In the latest chapter of the ongoing Rogers drama, Edward Rogers’ lawyers went up against lawyers from the Rogers company in a Vancouver courtroom on November 1st. The focus so far has been whether B.C. law allows Edward Rogers to change the board of Rogers Communications without a shareholder meeting.
As The Globe and Mail reports, the company is incorporated in B.C. despite having its headquarters in Toronto. One of Edward Rogers’ lawyers, Ken McEwan, argued that B.C.’s Business Corporations Act allows Edward, as the company’s controlling shareholder, to reconstitute the board through a consent resolution. Since Edward is the chair of the Rogers Control Trust, he has the authority to vote 97.5 percent of the company’s voting class A shares.
However, lawyers for the Rogers company argued that the kind of change proposed by Edward Rogers requires him to hold a shareholder meeting, despite that class B shares held by minority shareholders don’t have voting power. Instead, a shareholder meeting would give minority shareholders an opportunity to vote by buying or selling stock.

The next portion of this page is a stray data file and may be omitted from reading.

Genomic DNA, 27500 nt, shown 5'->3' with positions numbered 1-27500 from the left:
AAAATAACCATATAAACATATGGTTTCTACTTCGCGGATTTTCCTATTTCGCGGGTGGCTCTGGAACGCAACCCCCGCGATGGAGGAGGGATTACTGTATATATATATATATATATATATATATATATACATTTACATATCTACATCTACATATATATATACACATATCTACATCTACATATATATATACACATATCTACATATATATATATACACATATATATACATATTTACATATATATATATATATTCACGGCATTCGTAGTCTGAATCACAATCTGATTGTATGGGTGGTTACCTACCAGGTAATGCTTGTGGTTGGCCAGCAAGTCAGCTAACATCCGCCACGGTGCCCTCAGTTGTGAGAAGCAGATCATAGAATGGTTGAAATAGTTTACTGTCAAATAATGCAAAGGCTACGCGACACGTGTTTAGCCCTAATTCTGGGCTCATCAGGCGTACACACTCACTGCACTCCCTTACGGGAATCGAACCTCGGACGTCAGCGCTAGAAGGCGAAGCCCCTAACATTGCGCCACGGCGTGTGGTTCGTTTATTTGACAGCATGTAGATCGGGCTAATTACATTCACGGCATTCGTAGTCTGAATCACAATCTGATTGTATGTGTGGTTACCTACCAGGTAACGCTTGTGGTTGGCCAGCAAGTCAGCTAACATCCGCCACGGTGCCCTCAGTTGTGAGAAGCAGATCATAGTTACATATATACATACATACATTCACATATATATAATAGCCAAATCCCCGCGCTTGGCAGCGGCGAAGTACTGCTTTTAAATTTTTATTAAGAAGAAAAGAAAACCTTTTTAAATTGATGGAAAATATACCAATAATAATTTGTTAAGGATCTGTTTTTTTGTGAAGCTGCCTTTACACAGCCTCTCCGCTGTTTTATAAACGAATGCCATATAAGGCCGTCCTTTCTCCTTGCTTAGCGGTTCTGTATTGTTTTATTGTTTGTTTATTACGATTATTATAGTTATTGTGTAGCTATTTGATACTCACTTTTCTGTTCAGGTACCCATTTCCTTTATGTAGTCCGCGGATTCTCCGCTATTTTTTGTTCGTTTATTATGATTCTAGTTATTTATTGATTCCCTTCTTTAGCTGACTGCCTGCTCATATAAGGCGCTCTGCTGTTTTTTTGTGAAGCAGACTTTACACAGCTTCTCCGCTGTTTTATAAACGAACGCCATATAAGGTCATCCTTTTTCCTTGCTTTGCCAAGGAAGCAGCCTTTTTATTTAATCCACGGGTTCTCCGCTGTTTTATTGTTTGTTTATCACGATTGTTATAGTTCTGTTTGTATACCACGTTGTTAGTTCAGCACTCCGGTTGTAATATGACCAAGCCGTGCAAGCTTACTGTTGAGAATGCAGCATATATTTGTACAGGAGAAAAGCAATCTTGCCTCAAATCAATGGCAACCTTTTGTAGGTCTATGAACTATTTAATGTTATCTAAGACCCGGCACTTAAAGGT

Moreover, company lawyers cited Rogers’ governance practices, articles of incorporation and a memorandum of late founder Ted Rogers’ wishes to support arguments against Edward. One lawyer urged the judge to reject Edward’s position that he can do “whatever he wants on whatever terms he wishes.”
B.C. Supreme Court Justice Shelley Fitzpatrick said that she intends to issue a decision on Friday afternoon.
The courtroom debate is the latest in a long-running feud between Edward Rogers and his mother and sisters over the Rogers company board and CEO Joe Natale. It began with chief financial officer Tony Staffieri leaving the company, which was later reported to be a result of Edward Rogers’ failed attempt to oust Natale and replace him with Staffieri (a plan allegedly exposed by Staffieri butt-dialing Natale while scheming with Edward).
Following the butt-dial report, Edward Rogers put his plan to replace half the company board into action, which ultimately led to two groups claiming to be the Rogers board and Edward taking the whole squabble to court.
Those interested can read a full timeline of the reported family feud here.
Source: The Globe and Mail